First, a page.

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The Great Debate: Pro Mod vs Steel Body (Opinion Piece)

June 11, 2018

Since the pro mod vs steel body debate is getting so much popularity, I thought this was necessary...


The other day, I was scrolling through the notifications on my Pro Stock account on Instagram, (@pro_stockers) and I got caught up in a debate with someone who said Pro Stocks are slow. I proceeded to mention that Pro Stock cars make half of the horsepower that the high dollar pro mods do, and they run within five tenths of the fastest pro mod combinations. The other person then stated that my point is invalid because Pro Stocks are similar to Pro Mods and that there are steel body cars faster than Pro Stocks. 


The average steel body car weighs around 2,900 lbs and makes over 4,000 horsepower if built correctly. A Pro Stock car must weigh no less than 2,400 to pass tech, and they make somewhere between 1,900-2,100 horsepower. Nobody really knows the exact number, they just make assumptions based off of timeslips. 500 lbs doesn’t account for 2000 horsepower, that’s common knowledge, but that does bring up something else we see a lot, which is the steel body vs pro mod debate...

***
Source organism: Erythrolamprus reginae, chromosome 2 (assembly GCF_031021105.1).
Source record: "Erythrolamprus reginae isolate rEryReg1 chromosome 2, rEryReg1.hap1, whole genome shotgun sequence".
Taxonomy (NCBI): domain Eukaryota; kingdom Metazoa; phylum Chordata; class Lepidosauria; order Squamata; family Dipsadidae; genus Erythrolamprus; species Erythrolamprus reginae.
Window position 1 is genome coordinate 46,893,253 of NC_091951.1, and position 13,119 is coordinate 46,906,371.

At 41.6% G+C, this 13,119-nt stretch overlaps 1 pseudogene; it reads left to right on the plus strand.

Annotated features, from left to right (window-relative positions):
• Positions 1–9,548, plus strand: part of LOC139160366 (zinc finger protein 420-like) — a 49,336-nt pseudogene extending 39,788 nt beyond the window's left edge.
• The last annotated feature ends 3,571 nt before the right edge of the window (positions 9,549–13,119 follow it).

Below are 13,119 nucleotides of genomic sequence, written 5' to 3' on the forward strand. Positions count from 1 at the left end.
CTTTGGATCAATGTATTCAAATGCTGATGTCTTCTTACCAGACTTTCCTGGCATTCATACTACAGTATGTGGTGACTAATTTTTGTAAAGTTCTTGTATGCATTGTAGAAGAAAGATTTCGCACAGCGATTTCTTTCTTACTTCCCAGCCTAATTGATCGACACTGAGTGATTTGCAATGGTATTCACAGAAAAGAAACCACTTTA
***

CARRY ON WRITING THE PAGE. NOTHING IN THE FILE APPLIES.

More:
People are treating steel bodies and pro mods like they are complete opposites, but in reality, they’re quite similar. The steel body and pro mod records are just over a tenth away from each other in the eighth mile, which is a lot smaller of a gap than most people assume. In a lot of cases, people who run steel cars in classes where pro mods are legal tend to fall back on that when they lose. They use their combination as an excuse, and I feel that’s just plain stupid. 


The rules in these classes are created to be neutral to all combinations. There’s no intended advantage for any driver or any combination. Classes that allow both pro mods and steel body cars did that to see more diversity in the class, and made the rules equal for both. 


The way I see it, if you feel that there’s an advantage with on